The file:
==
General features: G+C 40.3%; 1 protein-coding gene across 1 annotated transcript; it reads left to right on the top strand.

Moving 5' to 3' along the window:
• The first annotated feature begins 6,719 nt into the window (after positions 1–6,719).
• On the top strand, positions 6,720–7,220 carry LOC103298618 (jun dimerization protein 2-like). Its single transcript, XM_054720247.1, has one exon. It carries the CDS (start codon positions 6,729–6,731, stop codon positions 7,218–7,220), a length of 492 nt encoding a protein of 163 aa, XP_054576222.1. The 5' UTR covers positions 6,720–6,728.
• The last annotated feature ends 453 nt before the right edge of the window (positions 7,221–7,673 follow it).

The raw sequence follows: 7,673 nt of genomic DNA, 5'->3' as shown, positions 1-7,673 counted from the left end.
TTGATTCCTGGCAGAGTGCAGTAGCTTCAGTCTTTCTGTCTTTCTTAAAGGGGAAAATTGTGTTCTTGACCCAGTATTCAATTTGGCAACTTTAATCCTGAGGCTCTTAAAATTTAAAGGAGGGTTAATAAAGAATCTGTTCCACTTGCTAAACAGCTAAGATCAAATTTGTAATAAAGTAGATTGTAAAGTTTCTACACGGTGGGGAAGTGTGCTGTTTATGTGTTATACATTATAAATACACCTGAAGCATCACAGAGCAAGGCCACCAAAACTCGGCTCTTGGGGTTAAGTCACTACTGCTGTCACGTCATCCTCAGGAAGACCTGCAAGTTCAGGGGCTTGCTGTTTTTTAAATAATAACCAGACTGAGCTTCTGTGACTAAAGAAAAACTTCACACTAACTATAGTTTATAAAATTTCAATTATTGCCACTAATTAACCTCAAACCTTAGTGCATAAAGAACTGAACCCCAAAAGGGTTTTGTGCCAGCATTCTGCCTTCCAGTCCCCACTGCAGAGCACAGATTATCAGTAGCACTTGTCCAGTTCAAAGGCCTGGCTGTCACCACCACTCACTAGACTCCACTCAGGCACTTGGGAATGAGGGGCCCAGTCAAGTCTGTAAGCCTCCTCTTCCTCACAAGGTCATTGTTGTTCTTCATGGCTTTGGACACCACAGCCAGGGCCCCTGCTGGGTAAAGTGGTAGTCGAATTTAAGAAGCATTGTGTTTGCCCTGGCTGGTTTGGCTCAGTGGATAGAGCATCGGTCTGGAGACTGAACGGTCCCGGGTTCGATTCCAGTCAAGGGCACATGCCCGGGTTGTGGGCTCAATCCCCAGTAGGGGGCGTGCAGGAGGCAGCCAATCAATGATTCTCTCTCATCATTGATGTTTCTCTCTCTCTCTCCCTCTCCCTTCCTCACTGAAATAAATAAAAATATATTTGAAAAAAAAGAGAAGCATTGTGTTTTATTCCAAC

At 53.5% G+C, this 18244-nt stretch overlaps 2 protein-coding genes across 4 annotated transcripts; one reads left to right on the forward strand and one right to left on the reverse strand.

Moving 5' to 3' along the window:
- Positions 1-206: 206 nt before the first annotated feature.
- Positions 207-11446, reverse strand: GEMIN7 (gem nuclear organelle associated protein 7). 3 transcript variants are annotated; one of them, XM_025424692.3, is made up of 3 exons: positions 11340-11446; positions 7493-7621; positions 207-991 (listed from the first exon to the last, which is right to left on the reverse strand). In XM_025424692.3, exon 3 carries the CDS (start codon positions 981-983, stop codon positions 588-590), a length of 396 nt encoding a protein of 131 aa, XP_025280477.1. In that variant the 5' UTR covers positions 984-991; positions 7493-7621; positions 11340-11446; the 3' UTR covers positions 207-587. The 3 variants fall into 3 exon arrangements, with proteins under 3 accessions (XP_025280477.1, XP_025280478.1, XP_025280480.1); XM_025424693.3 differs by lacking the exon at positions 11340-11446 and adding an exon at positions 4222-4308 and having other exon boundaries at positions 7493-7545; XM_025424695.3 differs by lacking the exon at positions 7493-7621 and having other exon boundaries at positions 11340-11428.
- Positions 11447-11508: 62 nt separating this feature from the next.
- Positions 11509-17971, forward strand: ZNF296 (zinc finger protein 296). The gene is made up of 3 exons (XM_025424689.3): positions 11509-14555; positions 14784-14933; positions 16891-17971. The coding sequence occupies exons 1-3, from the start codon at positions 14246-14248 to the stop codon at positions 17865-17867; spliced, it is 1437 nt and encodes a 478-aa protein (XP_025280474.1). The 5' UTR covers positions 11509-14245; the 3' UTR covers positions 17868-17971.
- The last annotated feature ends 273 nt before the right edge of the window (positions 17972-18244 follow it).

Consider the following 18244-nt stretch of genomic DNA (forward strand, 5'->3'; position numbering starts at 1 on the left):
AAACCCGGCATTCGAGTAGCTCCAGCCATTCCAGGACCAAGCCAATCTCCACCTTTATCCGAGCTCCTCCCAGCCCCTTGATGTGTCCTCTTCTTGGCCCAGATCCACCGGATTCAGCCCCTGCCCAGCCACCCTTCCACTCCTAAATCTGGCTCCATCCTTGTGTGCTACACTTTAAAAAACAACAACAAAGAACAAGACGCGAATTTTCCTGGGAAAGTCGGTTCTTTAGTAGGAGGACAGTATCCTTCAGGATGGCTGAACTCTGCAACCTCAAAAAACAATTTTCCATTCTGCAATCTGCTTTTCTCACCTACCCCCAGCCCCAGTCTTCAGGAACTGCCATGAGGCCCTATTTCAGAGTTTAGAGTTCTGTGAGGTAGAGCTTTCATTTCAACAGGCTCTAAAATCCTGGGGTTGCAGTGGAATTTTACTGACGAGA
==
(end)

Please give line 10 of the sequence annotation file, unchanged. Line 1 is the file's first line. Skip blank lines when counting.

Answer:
- Positions 1-206: 206 nt before the first annotated feature.